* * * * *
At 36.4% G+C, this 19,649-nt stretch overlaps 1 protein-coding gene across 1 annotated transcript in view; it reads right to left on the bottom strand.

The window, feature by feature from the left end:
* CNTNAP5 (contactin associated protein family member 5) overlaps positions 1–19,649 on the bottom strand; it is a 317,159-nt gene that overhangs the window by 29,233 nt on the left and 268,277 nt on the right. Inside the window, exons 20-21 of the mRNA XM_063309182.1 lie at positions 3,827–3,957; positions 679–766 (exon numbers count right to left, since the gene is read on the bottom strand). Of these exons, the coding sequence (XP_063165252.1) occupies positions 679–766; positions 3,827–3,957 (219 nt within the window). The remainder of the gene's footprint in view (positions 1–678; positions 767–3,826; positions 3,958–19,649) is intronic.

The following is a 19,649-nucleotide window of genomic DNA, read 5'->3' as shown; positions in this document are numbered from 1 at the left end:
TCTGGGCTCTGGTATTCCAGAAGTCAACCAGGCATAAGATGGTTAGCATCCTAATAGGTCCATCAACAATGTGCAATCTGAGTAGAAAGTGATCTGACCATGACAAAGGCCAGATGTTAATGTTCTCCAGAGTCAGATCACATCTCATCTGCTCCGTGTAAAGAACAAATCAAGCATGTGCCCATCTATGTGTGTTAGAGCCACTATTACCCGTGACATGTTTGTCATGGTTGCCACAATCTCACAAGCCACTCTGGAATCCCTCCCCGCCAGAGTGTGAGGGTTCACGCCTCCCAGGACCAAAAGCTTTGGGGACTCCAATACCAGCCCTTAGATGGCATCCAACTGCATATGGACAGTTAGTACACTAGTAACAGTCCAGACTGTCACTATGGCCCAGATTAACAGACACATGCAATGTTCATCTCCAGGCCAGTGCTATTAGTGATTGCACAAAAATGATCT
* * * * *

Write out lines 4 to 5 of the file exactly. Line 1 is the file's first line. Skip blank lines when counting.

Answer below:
The following is a 19,649-nucleotide window of genomic DNA, read 5'->3' as shown; positions in this document are numbered from 1 at the left end:
TCTGGGCTCTGGTATTCCAGAAGTCAACCAGGCATAAGATGGTTAGCATCCTAATAGGTCCATCAACAATGTGCAATCTGAGTAGAAAGTGATCTGACCATGACAAAGGCCAGATGTTAATGTTCTCCAGAGTCAGATCACATCTCATCTGCTCCGTGTAAAGAACAAATCAAGCATGTGCCCATCTATGTGTGTTAGAGCCACTATTACCCGTGACATGTTTGTCATGGTTGCCACAATCTCACAAGCCACTCTGGAATCCCTCCCCGCCAGAGTGTGAGGGTTCACGCCTCCCAGGACCAAAAGCTTTGGGGACTCCAATACCAGCCCTTAGATGGCATCCAACTGCATATGGACAGTTAGTACACTAGTAACAGTCCAGACTGTCACTATGGCCCAGATTAACAGACACATGCAATGTTCATCTCCAGGCCAGTGCTATTAGTGATTGCACAAAAATGATCT